London Fashion Week: Putting the Art in Fashion

As a city renowned for its quirky sense of style, London fashion defines cool and colourful. It seems the vibrant style seen out on the streets in Britain flavours the creations seen at LFW.

Designers that present in London show us sophisticated, yet rebellious collections. In such a sense, ‘showcase’ looks resembling pieces of visual art, as opposed to ‘ready-to-wear’ separates LFW from the differing, commercial fashion most often seen on the catwalks. Perhaps this explains why British designer Victoria Beckham opts to present her collections at NYFW as she prides her brand on ‘reality’ and dressing real women. However, LFW still hosts an abundance of British and international talent, such as Burberry, House of Holland, Christopher Kane and Mulberry to name a few.

This season’s highlights include a flamboyant show from J.W Anderson with complex designs including a neck piece purse. This collection presented mis-matched clashes between fabrics, patterns and shapes, creating what Anderson can only describe as a “style odyssey”.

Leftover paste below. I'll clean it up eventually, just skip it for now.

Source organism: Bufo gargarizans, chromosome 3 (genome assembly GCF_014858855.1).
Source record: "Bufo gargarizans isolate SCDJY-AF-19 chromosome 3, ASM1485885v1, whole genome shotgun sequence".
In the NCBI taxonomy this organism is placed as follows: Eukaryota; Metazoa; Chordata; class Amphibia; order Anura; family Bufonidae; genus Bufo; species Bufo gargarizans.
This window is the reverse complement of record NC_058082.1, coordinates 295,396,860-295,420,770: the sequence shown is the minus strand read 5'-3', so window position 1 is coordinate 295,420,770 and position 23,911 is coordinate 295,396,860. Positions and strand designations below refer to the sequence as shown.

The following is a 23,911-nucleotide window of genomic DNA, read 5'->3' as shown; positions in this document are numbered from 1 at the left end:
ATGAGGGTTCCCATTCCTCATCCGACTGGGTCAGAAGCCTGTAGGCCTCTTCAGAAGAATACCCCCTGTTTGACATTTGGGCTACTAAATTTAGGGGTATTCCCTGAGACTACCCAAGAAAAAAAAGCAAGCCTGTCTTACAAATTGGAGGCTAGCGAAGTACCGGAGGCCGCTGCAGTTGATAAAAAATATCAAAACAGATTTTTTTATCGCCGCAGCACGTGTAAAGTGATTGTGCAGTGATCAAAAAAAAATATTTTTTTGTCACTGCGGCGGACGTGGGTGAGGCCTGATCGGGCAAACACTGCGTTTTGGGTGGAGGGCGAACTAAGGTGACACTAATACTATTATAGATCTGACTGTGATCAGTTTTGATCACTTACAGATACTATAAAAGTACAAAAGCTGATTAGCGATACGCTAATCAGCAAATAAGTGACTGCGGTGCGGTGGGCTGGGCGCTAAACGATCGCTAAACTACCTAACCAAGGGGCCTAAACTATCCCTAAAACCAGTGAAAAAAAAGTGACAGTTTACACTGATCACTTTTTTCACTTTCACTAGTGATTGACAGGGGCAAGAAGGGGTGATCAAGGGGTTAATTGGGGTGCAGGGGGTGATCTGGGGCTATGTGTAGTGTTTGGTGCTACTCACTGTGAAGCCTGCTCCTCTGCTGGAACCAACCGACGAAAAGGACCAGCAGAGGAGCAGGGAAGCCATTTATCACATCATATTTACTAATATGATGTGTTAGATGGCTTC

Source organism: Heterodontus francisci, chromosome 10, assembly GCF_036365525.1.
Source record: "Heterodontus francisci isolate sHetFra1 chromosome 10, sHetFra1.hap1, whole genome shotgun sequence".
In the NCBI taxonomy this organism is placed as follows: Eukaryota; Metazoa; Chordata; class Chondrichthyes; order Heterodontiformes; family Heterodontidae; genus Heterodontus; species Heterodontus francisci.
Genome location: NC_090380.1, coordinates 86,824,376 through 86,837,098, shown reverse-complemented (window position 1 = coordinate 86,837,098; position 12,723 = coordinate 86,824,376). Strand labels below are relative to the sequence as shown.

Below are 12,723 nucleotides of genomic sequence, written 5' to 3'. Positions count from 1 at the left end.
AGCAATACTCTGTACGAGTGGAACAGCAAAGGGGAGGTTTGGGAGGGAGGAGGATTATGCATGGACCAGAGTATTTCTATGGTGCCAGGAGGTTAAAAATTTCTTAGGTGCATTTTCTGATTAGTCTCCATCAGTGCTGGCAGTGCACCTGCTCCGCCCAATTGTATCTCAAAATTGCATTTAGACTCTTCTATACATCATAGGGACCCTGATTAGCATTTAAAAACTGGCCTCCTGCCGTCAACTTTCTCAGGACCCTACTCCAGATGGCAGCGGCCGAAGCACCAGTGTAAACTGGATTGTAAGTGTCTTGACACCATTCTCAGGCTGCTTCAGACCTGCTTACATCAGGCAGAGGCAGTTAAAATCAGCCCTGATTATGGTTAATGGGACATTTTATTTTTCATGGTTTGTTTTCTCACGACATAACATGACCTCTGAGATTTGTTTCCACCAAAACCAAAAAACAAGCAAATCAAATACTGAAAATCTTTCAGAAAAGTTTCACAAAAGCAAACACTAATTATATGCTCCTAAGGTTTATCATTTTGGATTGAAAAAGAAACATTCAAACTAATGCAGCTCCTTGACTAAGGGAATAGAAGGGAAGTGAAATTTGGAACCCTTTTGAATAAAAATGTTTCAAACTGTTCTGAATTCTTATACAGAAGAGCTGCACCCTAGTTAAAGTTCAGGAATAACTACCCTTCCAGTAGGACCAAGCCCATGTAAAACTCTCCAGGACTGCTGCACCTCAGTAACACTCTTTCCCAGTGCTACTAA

Christopher Bailey steals the show at Burberry with sculpted curves and shoulder shapes. Taking inspiration from British modernist sculptor through this collection, he again blurs the line between what stands as fashion and what stands as creation of ‘art’ in its own right.

Topshop Unique dedicated its collection to ‘British youth’, represented through bright dresses and casual sportswear in an ode to ‘rave and trance’ and the Hacienda days in Manchester.

Meanwhile A/W 17 saw models of all ages take to the catwalks, with 72-year-old veteran model Jan de Villeneuve, walking for the likes of Simone Rocha and Barzini. Here designers portrayed a message of fashion for all women, and not just the typically young who are usually seen to model the collections. And so whilst it comes as no surprise that LFW embodied power and British culture, it seems Brexit has taken its toll on fashion too.

Alex Jones

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